if exploding then
explodeCount = explodeCount + 1
if explodeCount = 20 then
sp.locV = -2000
sp.member = origMember
end if
end if

All that's needed now is to add the line to change the sprite to the explosion film loop to both the asteroid behavior and the player ship behavior.

10.

Right-click any of the asteroids within level 3, and select Script from the context menu. Add the single line of Lingo to the explode handler:

sp.member = member("explosion")

11.

Right-click the player's ship in channel 20, either in the Score or on Stage, and select Script from the context menu. Add the same line of Lingo within the repeat loop that does the collision testing. You can add the line after the two lines that set exploding to true and explodeCount to one:

repeat with cnt in _global.enemyList
if sp.intersects(cnt) then
exploding = true
explodeCount = 1
sp.member = member("explosion")
end if
end repeat

The explosion effect is now in place and will appear no matter what blows up. Let's see how it looks before moving on.

12.

Rewind and play the movie. Observe the explosion when you shoot down, or run into, an enemy. Stop the movie when you're finished testing, and save it.

The explosion looks pretty good, and a sound effect will make it complete.

Adding Sound Effects

If you've ever watched TV without the sound on, you know what a difference sound can make. In video games especially, there's typically a sound effect for just about everything you do. In this section you'll add a couple of simple sound effects so that the explosion makes a "boom," and the player's ship makes a sound when it shoots a bullet.

1.

Make the assets cast active and choose File > Import. Import the two aif sound files in the Lesson13\media folder. The sounds are named boom.aif and fire.aif .

Instead of simply placing the sounds into the two sound channels available in the Score, you'll need to use Lingo to play the sounds directly. This is because the events that trigger the sounds can happen at any time.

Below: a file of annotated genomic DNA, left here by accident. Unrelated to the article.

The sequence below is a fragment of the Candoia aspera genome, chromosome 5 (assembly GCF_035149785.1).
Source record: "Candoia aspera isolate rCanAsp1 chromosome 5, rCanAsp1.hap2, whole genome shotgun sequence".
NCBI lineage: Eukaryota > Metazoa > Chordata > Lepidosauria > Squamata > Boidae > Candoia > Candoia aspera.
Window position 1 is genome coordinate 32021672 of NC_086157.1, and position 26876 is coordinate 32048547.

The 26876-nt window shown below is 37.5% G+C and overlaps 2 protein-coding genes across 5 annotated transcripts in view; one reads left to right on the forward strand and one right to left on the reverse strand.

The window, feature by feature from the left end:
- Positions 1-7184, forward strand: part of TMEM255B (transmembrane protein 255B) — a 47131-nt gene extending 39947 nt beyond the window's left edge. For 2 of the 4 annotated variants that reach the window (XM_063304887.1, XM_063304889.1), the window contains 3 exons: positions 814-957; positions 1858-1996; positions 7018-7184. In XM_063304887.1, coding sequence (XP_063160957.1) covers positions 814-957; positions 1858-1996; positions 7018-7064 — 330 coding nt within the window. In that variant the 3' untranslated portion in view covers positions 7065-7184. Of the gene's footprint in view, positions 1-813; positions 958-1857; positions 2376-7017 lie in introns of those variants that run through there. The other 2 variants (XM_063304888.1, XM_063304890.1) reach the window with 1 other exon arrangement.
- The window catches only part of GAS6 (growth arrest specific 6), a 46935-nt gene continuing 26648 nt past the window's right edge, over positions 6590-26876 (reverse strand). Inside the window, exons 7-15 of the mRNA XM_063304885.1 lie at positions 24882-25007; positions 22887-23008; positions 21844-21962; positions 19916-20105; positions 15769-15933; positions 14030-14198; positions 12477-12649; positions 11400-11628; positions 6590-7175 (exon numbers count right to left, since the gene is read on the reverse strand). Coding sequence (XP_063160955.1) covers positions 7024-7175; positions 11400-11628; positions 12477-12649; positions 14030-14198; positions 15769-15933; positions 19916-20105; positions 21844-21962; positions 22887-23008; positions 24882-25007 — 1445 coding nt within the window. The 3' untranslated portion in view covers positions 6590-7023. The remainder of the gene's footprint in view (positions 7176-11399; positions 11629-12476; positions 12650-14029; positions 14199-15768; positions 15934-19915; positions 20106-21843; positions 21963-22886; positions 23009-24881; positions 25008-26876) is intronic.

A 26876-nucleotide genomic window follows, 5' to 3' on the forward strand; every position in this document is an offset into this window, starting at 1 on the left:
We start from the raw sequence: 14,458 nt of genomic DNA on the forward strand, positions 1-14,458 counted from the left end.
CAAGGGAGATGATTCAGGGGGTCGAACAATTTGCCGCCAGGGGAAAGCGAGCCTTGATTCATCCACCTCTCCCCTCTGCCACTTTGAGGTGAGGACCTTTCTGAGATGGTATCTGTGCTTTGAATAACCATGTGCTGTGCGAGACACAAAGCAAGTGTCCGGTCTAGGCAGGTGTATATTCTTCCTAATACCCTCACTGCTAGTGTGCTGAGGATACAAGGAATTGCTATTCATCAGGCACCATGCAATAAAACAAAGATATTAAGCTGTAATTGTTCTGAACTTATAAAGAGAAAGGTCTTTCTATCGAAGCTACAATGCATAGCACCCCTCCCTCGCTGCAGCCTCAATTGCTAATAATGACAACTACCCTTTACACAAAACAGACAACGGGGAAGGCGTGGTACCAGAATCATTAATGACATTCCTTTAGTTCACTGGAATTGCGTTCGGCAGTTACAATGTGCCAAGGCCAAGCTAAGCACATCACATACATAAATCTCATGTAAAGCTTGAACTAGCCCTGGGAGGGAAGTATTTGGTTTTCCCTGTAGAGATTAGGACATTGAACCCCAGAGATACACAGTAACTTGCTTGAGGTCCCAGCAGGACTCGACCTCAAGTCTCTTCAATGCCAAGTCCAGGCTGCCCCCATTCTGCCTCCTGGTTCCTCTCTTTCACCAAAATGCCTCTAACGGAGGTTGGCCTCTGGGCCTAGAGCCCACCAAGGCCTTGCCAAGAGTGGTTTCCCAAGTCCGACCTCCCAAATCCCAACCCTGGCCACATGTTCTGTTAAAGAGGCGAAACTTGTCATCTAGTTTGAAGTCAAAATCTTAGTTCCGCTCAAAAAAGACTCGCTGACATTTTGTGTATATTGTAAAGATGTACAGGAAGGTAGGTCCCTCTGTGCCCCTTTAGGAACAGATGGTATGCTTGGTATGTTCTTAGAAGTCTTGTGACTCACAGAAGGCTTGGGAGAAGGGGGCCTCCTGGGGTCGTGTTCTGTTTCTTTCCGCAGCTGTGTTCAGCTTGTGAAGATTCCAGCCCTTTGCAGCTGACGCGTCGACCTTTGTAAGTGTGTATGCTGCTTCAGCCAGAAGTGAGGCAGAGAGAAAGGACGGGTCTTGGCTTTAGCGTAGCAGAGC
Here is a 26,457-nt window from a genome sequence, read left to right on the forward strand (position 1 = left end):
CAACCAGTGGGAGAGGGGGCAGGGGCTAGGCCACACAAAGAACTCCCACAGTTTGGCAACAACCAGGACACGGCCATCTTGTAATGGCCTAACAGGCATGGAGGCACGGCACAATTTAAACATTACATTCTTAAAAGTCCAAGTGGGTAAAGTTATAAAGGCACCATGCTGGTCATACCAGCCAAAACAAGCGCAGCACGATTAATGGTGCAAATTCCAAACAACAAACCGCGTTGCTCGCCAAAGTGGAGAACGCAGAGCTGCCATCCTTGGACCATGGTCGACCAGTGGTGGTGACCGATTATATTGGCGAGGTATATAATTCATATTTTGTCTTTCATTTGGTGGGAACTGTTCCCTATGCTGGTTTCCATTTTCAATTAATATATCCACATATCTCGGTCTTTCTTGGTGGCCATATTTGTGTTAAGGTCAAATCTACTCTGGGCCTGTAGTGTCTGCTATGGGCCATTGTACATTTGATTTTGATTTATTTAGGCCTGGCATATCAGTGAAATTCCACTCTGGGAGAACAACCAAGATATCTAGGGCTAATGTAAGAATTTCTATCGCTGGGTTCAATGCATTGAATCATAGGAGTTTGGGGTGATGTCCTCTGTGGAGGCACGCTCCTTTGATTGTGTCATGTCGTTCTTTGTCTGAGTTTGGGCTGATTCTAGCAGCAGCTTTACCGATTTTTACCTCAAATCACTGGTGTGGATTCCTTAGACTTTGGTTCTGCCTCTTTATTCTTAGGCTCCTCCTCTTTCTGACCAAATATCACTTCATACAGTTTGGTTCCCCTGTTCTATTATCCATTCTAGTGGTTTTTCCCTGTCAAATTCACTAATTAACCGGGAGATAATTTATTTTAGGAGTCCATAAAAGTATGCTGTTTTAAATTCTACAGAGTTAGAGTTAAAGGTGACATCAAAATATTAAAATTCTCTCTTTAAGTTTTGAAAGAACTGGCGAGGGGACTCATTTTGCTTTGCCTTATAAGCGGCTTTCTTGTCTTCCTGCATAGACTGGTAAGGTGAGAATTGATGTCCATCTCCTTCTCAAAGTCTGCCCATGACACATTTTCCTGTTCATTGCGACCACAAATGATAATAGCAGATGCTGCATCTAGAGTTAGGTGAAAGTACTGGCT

2.

Select both sounds in the cast by clicking one and then Shift-clicking the other. Click the Sound tab in the Property inspector and make sure the loop option is unchecked.

Certain properties, such as loop, can be controlled for multiple cast members at once, and can save you a lot of time when you're importing more than just two sounds.

3.

Double-click the frame behavior at frame 25 and add the following line to play the fire sound within the conditional test for the space bar:

sound(1).play(member("fire"))

For reference, the conditional should now appear as follows:

if _key.keyPressed(49) then
if _system.milliseconds > bulletTime then
sendSprite(bulletChannel, #shoot)
bulletChannel = bulletChannel + 1
if bulletChannel > 31 then bulletChannel = 22
bulletTime = _system.milliseconds + 150
sound(1).play(member("fire"))
end if
end if

Now, whenever the space bar is pressed and the ship fires a bullet, the fire sound will be played in channel 1. You now need to tell the boom sound to play whenever an enemy ship (or your ship) is destroyed.

4.

Right-click one of the enemy ships in Level 1 and select Script from the context menu. Within the explode method, add the following line as the last line in the method:

sound(2).play(member("boom"))

Note that you're using sound channel 2 to play the sound, instead of 1. This is because the fire sound is being played in channel 1. Keeping sounds separated will prevent them from competing with one another. By playing them in two different channels, both sounds can be played at once.

5.

Right-click one of the asteroids in level 3 and add the same line to the explode method within the behavior:

sound(2).play(member("boom"))

Because the UFOs in level 2 use the same behavior as the ships in level 1, they won't need to be modified at all. The last thing you need to do now, is play the boom sound when the player's ship is destroyed.

6.

Right-click the player's ship in the Score, or on the Stage, and select Script from the context menu. Add the line to play the boom sound immediately after the line that sets the sprite's member to the explosion member:

sound(2).play(member("boom"))

7.

Close the script window, then rewind and play the movie.

As you fire and destroy enemy ships, you now hear the firing and boom sounds being played. This makes the game much more interesting and playable, even though it's really no different than before you added sound.

In the next lesson you'll add an external background sound track to the game, making it even more interesting.

So now you can shoot down enemies, your ship can be destroyed, and graphic and audio cues are in place for those events. It's time to move on to keeping score, and adding points as you shoot down the enemies.

8.

Stop the movie and save it.